Usually I have a specific music to go with a vacation. It is the music I listened to while I was there and it linked itself inseparably with the place. The alien landscape of Bryce Canyon or Joshua Tree NP will never be the same without The Last Temptation of Christ (Peter Gabriel), Brazil is forever tied to the Fugees (OohLaLaLa!) and Amy McDonald makes me want to put my feet up on the dashboard as we cruise along Highway 101 down the California coast.Japan does not have a specific soundtrack to me. We were backpacking so there was no car stereo and anyway I noticed that I constantly and actively used all my senses while I was there, not to miss a single thing. My ipod must have felt sorely neglected.
An advantage of soundtrackless traveling is that local sounds and musics have more access to the mind. The shops and department stores use general internationally marketed music, with a preference for ‘soft’ western-style music like gentle soul (I heard Rotterdam heroine Giovanca in trendy LOFT department store!) or non-offensive jazz like Billy Holiday. And yes, in hip youth culture shops expect some J-Pop although not as much as you might expect. And on the boat in Hagi we heard Japanese folk songs through the speakers. Very pleasant.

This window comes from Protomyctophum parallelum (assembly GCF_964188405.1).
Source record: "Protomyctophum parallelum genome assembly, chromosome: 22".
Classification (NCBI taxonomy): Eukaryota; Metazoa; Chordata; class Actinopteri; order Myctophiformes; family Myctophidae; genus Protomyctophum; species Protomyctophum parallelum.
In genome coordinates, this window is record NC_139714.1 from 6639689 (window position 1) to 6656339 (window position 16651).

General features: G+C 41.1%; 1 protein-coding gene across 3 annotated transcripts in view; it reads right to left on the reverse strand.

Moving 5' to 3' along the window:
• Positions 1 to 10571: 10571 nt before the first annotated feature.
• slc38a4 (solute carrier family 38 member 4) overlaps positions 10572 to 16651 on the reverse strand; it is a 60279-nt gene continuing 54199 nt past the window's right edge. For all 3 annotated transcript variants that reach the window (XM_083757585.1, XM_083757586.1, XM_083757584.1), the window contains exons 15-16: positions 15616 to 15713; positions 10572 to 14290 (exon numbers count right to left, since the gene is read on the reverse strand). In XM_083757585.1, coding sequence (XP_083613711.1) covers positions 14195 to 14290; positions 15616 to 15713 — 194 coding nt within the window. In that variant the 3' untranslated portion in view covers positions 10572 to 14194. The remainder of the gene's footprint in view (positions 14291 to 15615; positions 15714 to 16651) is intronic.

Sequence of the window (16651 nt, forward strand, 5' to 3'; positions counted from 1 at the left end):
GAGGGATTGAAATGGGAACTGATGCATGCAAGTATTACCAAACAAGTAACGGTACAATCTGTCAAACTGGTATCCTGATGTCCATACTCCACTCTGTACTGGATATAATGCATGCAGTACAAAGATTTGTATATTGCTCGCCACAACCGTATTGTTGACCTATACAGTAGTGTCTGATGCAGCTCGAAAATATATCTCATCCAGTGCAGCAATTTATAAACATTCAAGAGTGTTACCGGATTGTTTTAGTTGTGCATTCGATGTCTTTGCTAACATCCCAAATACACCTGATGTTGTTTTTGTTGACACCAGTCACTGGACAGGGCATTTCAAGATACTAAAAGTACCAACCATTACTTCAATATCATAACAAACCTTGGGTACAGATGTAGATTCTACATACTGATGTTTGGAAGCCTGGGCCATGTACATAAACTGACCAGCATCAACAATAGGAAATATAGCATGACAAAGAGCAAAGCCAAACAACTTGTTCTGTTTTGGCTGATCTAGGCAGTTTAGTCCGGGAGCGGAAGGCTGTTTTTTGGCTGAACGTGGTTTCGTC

The most memorable musics I heard in Japan, I heard in temples and shrines. It was played during rituals and not performed for an audience, at least not a secular one. Usually the rituals (and music making) took place in the inner sanctum of the shrines and while you can certainly peek inside through the opening in front of the central altar, it was not something we did often during rituals. There is something private about those and it seems inappropriate for non-believers to just lean in to have a look at those drums. Even (especially?) when they are ethnomusicologists.
The good thing about music is that you don’t need to see it to enjoy it. We have heard drums and flutes and double reeds. In the mountain town of Tsuwano we heard long stretches of drumming that speeded up to a climax, only to start calmly again. In the almost deserted temple grounds it was a beautiful sound. (I was lucky enough to capture it on video.)
Once we saw part of a wedding ceremony. Two men (priests?) took place opposite the happy couple (my wedding dress was a poor affair compared to hers) and played flute and sang while two temple maidens performed a highly stylized dance. It was an extremely serious occasion with solemn faces.
More grounded, earthly somehow, are musical instruments when they are not played. Without their sound they become more material things but things that possess a certain potential. A lot of potentiality. I like looking at drums and bells, strings and brass horns. The large brass bell in the silent zen temple possesses a promise that is intriguing. Same for the drums in the shrines but also the shamisen and koto we encountered in a small shop in Nagasaki. It was a tiny shop with two old men in it eating lunch so I didn’t dare snap a picture. But I did snap this one: ukulele specialty shop in Tokyo. Ukeleles! I didn’t hear them in Japan but in my mind they are now forever tied to Tokyo.